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Volume 5 Issue 11| November 2011



Original Forum

Readers' Forum

Quasimodo(s) in the Bell Tower:
An apology to the childrenOf Bangladesh
--Shahana Siddiqui

Punishing Victims in the
Name of Rehabilitation

-- Taslima Yasmin

Breaking the Rod

---- Arafat Hossen Khan
The Two-Finger Test:
About Character or Consent?

-- Maimuna Ahmad

Snow on the Equator
-- Wasfia Nazreen
Mothers, Daughters and Sisters Are They Our Equals?
-- Ziauddin Choudhury
Street Harassment is Still Serious:
The violation of women in Dhaka's public realm

-- Olinda Hassan

A Violent Attitude
-- Zoia Tariq

Photo Feature:
A Different Innocence

City Lights

-- Jyoti Rahman

Inconvenient Truths about
Bangladeshi Politics
--Ali Riaz

Parliament and Political Parties:
culture of impasse and way forward

-- Sadrul Hasan Mazumder
The Revolution
Will Be Televised

-- Shahana Siddiqui and Jyoti Rahman

Film policy in Bangladesh:
The Road to Reform

-- Catherine Masud


Forum Home

Parliament and Political Parties:
culture of impasse and way forward

SADRUL HASAN MAZUMDER suggests ways to make our parliamentary democracy more dynamic.

Palash Khan

In a democratic society, political parties are indispensible whether recognised by the supreme law of the land or not. Parties that maintain relation with the citizens or their electorates through party platform abide by some principles and are shaped by ideologies where electoral manifesto bridges the gap between expectation and reality. Once mandated by the electorates, the party forms the government and fulfills their electoral commitments where parliament passes the legislation reflecting the promises of the party -- meeting the aspirations of the citizens. Categorised according to the legislative strength, the parties act either as government or opposition. The parliament is the highest elected representative body where the parties in real sense articulate and aggregate people's interest and translate into rule of law through rightful enforcement.

In parliamentary system the parliamentary parties have extraordinary significance because the executive is an extension of the legislature where the former remains responsible to the latter, control of respective parties over their legislators in reviewing executive actions and more importantly in running the House through the use of various legislative devices, influence of parties in nominating legislative standing committee member. In the parliamentary form of democracy, effectiveness of legislators depends on the nature and activism of the parliamentary parties to a substantive degree. Thus the basis of a functional parliament is based on contributions and functional understanding of the parliamentary parties on the rules of political and legislative venture. This is how norms, culture and conventions are developed in parliamentary democratic system.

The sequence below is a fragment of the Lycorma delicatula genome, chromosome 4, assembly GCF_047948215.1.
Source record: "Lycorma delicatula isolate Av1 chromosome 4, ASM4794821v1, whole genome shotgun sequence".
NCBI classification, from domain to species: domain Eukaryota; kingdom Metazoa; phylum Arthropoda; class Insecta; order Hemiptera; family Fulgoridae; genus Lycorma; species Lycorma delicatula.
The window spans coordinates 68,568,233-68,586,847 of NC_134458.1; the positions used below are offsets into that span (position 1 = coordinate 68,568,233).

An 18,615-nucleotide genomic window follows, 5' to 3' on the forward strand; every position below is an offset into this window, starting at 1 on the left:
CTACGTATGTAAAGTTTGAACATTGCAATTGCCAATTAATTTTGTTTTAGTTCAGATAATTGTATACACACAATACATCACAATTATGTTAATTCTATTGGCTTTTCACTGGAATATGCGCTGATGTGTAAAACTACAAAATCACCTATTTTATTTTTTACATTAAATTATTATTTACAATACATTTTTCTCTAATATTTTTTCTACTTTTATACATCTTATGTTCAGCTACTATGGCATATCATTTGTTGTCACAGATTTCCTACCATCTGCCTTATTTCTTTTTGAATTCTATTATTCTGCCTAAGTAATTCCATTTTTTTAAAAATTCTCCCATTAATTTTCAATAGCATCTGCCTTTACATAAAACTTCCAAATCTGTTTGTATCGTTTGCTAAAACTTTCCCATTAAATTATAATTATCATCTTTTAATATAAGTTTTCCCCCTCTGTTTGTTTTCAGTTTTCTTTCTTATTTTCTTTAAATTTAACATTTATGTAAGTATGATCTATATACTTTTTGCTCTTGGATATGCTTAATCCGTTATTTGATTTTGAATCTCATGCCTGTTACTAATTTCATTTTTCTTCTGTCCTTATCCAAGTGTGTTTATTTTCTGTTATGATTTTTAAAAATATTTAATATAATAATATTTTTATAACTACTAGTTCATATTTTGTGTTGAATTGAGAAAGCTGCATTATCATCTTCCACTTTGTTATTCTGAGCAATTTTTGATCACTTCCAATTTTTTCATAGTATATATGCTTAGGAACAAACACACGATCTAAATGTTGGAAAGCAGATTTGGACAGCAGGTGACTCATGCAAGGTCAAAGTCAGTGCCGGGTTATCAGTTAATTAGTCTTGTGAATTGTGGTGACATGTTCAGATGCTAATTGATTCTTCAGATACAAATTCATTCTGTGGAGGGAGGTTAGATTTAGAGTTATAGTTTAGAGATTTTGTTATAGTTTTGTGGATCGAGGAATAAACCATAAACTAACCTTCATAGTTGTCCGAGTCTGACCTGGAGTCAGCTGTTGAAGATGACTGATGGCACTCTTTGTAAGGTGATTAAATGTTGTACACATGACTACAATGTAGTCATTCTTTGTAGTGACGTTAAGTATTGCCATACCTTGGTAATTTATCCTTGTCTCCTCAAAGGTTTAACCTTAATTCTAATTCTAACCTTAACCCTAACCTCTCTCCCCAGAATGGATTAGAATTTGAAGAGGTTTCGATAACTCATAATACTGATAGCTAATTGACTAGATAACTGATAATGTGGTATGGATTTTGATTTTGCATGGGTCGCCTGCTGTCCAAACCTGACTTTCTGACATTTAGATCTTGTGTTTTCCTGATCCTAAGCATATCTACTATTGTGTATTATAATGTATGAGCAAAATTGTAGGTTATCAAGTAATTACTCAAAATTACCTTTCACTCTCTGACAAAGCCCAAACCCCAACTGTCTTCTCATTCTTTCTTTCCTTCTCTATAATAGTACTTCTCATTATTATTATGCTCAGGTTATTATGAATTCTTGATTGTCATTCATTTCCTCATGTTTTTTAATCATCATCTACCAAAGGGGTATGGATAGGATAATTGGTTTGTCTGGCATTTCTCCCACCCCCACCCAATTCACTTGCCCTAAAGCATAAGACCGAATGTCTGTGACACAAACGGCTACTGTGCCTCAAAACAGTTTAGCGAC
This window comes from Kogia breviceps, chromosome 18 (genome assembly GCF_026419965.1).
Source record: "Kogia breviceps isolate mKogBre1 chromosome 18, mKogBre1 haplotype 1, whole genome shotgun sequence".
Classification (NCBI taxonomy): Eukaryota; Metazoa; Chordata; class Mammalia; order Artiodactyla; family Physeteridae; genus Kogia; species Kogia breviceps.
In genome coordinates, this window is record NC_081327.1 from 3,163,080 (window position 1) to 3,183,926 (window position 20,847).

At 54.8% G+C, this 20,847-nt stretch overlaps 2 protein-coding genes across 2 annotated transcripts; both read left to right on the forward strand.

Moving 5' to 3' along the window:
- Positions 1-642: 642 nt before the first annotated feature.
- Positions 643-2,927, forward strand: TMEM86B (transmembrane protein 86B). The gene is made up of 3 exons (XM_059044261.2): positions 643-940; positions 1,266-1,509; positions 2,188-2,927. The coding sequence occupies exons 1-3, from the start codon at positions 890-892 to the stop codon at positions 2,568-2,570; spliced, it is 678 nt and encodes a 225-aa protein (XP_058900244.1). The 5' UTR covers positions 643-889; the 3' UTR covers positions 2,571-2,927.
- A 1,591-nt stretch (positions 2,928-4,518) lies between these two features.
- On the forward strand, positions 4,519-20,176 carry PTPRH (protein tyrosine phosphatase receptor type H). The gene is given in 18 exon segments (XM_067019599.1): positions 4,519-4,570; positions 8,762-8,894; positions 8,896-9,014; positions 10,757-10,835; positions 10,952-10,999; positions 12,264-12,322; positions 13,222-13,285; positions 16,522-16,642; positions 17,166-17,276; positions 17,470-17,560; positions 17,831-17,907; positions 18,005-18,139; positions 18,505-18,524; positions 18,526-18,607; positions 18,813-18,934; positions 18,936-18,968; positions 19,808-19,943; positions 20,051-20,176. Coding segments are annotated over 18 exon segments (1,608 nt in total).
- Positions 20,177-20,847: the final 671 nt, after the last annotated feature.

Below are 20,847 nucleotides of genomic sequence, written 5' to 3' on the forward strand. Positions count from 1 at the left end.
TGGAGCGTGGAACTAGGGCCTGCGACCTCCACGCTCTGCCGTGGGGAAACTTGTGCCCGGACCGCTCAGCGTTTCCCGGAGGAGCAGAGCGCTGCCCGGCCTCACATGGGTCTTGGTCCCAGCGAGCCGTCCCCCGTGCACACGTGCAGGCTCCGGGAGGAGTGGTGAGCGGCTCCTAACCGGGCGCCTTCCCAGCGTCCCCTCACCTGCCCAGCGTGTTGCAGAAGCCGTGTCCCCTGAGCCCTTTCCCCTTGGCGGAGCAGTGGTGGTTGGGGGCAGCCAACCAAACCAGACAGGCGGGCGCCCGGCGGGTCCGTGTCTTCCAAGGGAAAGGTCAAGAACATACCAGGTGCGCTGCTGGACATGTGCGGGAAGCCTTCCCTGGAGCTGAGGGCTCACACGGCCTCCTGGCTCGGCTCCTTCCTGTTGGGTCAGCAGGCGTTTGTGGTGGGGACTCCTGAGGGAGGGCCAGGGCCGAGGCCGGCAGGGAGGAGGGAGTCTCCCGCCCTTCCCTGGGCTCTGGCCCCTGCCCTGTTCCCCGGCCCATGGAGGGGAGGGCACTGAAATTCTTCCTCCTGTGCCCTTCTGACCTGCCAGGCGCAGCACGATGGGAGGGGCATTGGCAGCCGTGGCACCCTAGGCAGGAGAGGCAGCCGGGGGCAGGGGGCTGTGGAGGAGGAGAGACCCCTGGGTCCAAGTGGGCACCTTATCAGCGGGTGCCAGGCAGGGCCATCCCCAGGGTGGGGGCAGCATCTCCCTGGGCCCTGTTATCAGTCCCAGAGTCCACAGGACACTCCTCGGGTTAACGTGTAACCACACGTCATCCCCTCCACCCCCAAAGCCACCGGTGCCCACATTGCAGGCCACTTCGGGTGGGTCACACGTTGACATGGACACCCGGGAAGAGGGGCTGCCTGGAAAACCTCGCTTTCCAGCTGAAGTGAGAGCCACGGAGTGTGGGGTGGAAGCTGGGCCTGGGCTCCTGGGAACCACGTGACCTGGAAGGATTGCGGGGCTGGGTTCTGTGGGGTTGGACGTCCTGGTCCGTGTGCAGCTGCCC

Structure and style of practising democracy within the party, legal provisions about parliament and legislators, process of nomination during elections, management of financing mechanism and administering party discipline are vital factors which shape and control legislative behaviour of the members of parliament. Party activism, nomination of candidature during elections, and party role both in and outside the parliament are related to financial source of the party and method of party funding. In the current electoral system a sound financial base is of utmost importance for any political party or candidate. However, political parties' obtaining funds and looking for state support has relatively been a recent phenomenon especially in western democracies. In Bangladesh, the Election Commission has been advocating for regulating laws with provisions of state funding for the political parties although the Chief Election Commissioner has recently stated that it is not possible to improve quality of elections by bringing discipline in electoral expenses only.